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Starbucks' Foreign Direct Investment - Case Study Example

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Back then, Starbucks expanded its business internationally by allowing its foreign operators to license its business format. It was only on the later part when Starbucks started…
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Starbucks Foreign Direct Investment ID Number & Total Number of Words: 534 Q Initially Starbucks expanded internationally by licensing its format to foreign operators. It soon became disenchanted with this strategy. Why?
The first country where Starbucks had first expanded its business internationally was in Japan. Back then, Starbucks expanded its business internationally by allowing its foreign operators to license its business format. It was only on the later part when Starbucks started realizing that the use of “pure licensing agreement” does not guarantee that Starbucks’ foreign operators will comply with the business formula that was initially developed by Starbucks.
To ensure that Starbucks’ foreign operators will be able to imitate and deliver the “Starbucks experience” in a foreign country, the company decided to consider entering into a “joint-venture” agreement with the foreign business partners. By doing so, it was easier on the part of Starbucks to transfer its business culture and practice to Japan. This was done by instructing some American employees to train the newly hired workers in Japan. By teaching the foreign workers on how Starbucks is making their coffee, the company was able to extend the Starbucks atmosphere in a foreign land.
Q.2 Why do you think Starbucks has now elected to expand internationally primarily through local joint ventures, to whom it licenses its format, as opposed using to a pure licensing strategy?
Starbucks decided to enter into a joint-venture agreement with its pre-selected foreign business partners. As a common knowledge, Starbucks is new in a foreign country. Therefore, it would be very difficult on the part of Starbucks to gain sufficient knowledge about the business licensing requirements in Japan, its existing labor policies, and the business culture in Japan among others (Morrison et al., 2008, p. 56). By taking advantage of the joint venture agreement, it will be so much easier on the part of Starbucks to learn more about the Japanese market.
Likewise, joint-venture will also help the company remove barriers related to cultural and language differences (Kreitner & Cassidy, 2011, p. 96). Without losing Starbucks’ control over its foreign business partner, the joint-venture agreement will make it easier for Starbucks to establish a strong business relationship with its potential suppliers.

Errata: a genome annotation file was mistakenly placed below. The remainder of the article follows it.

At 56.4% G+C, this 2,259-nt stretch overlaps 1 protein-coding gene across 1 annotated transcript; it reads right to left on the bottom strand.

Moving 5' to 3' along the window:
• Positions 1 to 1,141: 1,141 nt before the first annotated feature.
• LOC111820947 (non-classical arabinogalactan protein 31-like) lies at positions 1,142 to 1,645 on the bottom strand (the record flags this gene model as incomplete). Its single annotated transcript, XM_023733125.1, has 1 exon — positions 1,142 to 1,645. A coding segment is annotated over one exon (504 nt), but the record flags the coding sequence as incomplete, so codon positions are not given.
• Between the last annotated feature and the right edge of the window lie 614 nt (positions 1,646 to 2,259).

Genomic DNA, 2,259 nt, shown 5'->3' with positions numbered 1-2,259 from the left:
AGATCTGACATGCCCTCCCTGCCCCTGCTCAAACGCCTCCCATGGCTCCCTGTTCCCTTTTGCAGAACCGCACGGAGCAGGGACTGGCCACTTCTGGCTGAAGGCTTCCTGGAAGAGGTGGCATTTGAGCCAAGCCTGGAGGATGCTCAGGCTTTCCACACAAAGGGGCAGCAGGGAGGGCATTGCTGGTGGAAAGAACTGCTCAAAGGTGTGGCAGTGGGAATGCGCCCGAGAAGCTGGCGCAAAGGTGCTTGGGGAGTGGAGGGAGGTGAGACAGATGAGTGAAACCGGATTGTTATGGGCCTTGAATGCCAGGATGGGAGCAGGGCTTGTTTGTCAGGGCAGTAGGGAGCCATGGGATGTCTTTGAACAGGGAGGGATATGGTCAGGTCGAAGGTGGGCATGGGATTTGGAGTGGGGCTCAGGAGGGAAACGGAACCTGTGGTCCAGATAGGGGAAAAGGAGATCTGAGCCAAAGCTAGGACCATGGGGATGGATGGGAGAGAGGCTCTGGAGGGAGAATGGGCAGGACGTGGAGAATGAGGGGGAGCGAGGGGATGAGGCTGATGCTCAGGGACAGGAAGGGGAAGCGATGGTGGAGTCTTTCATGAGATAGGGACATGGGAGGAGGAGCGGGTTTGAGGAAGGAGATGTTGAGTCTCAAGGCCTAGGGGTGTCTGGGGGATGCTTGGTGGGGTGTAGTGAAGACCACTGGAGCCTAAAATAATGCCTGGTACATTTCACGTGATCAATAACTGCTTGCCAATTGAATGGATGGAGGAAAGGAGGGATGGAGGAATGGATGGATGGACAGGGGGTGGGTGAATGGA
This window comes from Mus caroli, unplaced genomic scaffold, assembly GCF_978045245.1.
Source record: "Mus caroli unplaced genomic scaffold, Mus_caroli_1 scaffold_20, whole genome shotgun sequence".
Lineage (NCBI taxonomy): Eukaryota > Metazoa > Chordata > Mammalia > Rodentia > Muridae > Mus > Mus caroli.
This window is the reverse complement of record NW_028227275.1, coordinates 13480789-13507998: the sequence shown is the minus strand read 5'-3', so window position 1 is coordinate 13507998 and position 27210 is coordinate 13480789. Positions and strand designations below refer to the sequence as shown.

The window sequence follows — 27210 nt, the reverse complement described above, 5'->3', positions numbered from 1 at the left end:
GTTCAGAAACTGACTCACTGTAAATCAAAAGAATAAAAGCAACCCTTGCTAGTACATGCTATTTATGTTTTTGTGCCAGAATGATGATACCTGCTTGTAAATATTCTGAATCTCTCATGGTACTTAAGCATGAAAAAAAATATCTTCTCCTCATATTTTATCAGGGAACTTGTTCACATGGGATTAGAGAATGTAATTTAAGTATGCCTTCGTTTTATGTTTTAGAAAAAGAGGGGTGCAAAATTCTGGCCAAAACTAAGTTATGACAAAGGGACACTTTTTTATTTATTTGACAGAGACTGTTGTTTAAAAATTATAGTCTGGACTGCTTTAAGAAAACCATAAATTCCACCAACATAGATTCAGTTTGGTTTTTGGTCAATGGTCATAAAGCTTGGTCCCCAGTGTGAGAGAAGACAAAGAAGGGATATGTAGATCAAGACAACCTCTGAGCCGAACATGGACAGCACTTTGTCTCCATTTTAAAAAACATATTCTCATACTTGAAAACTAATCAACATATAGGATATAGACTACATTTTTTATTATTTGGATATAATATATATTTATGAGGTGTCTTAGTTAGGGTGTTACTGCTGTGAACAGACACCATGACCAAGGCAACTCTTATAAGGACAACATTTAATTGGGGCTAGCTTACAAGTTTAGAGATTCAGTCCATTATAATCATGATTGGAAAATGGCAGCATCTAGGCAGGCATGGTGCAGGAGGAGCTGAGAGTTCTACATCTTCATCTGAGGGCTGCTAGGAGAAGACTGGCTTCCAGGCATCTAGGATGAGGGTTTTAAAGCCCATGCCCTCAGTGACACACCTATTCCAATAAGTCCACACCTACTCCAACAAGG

Q.3 What are the advantages of a joint-venture entry mode for Starbucks over entering through wholly owned subsidiaries? On occasion, Starbucks has chosen a wholly owned subsidiary to control its foreign expansion (i.e. in Britain and Thailand). Why?
Among the advantages of joint-venture agreement includes allowing Starbucks to share the risks of operating its business in a foreign market like the Britain and Thailand (Schermerhorn, 2010, p. 383). In case Starbucks’ target consumers in a foreign land do not patronize Starbucks’ products and services, the company will share its business loss with its foreign business partner.
Starbucks’ decision to choose a wholly-owned subsidiary is to gain full control over its business in a foreign land (Neelankavil & Rai, 2009, p. 138). For the price of $84 million, Starbucks decided to acquire Seattle Coffee in Britain. Since the coffee chain was already successfully establish a total of 60 retail store outlets, Starbucks did not experience any difficulty in trying to introduce the concept of “Starbucks experience” in Britain. After Starbucks entered into a licensing agreement with Coffee Partners (in Thailand), the company encountered some problems with regards to raising funds for its business expansion. To gain more control over the business expansion in Thailand, Starbucks decided to acquire Coffee Partners for $12 million.
Q.4 Which theory of FDI best explains the international expansion strategy adopted by Starbucks?
The FDI theory that best explains the international expansion strategies that were adopted
by Starbucks is similar to internalization theory. Aside from analyzing the imperfections of a foreign market (i.e. political barriers, etc.) (Moosa, 2002, p. 33), this theory explains why some
companies avoid entering into pure licensing agreement (Rugman, 1996, p. 49).

References
Kreitner, R., & Cassidy, C. (2011). Management. Mason, OH: South-Western Cengage Learning.
Moosa, I. (2002). Foreign Direct Investment: Theory, Evidence and Practice. New York, NY: Palgrave.
Morrison, S., Cooke, J., et al. (2008). U.S. and Chinese Engagement in Africa: Prospects for Improving U.S.-China. Washington, DC: CSIS.
Neelankavil, J., & Rai, A. (2009). Basics of International Business. New York, NY: M.E. Sharpe, Inc.
Rugman, A. (1996). The Theory of Multinational Enterprises: The Selected Scientific Papers of Alan M. Rugman, Volume 1. Glos: Edward Elgar Publishing Company.
Schermerhorn, J. (2010). Exploring Management. Danvers, MA: John Wiley & Sons. Read More
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